One example is a pro audio woofer used as a car audio or home hi-fi subwoofer. A 500 watt woofer may be reduced to a 100 watt woofer if asked to produce a signal anywhere from 20-40Hz. However, this could be an effective approach if the woofer can produce this signal at 96dB with one watt of power. In another example, it is often more beneficial to use a high SPL, full range type woofer over a true low frequency woofer for a bass guitar application. The true low frequency woofer would provide better mechanical power handling in the cabinet, but could be too narrow in bandwidth, resulting in a lack of mids and highs. It may also require more amplifier power to achieve a desirable volume. A higher SPL, more full range type of woofer will produce better mids and highs and the overall output is higher per watt. As previously described, it may take a 500 watt rated speaker to handle 300 watts of amplifier power.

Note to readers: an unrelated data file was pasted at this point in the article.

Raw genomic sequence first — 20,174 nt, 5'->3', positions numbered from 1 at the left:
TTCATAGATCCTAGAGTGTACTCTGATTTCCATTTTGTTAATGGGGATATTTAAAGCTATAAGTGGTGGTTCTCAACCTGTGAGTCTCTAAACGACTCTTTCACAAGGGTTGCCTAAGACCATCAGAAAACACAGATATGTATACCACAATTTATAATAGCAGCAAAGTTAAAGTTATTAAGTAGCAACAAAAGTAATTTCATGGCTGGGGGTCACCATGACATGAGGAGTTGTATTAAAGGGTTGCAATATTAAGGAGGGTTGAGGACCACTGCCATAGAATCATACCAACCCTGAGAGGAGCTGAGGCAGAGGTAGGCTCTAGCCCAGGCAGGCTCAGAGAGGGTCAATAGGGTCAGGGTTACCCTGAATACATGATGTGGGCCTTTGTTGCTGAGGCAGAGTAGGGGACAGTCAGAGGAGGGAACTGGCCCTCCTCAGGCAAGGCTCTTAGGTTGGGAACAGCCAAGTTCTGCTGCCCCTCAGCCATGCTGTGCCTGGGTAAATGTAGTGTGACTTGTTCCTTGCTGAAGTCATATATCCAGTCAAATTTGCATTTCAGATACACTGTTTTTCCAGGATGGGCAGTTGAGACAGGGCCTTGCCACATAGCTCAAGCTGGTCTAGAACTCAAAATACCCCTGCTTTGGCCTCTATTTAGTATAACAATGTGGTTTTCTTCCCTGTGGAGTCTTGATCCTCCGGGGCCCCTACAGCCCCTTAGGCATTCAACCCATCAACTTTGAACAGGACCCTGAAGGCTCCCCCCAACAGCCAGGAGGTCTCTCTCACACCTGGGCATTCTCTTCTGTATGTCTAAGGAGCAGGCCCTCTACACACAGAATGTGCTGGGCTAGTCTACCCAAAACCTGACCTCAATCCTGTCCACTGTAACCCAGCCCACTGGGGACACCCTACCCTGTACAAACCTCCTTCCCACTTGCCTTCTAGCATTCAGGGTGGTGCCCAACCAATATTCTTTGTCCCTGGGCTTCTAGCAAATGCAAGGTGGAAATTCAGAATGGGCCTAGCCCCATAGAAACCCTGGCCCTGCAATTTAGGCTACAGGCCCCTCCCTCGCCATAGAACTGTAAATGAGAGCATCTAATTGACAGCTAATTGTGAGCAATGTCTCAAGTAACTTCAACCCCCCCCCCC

Mechanical VS Thermal Power Handling
Mechanical versus thermal power handling is not a significant topic for open or closed back, lead/rhythm guitar applications. The standard guitar frequencies are not that abusive on a speaker, so guitar speakers are not as cabinet dependent as pro audio or bass guitar speakers. The important factors for selecting a guitar cabinet are based more on how the size and materials affect or add to the tone.
At this point, you might be thinking why Eminence would publish such a useless rating? Well, a thermal power rating gives you an idea of a speaker’s potential and a way to compare to other speakers. Most of our speakers are multi-purpose and we don’t know how or where they might be used. End users often use our speakers effectively in ways that we never thought about, and we encourage it!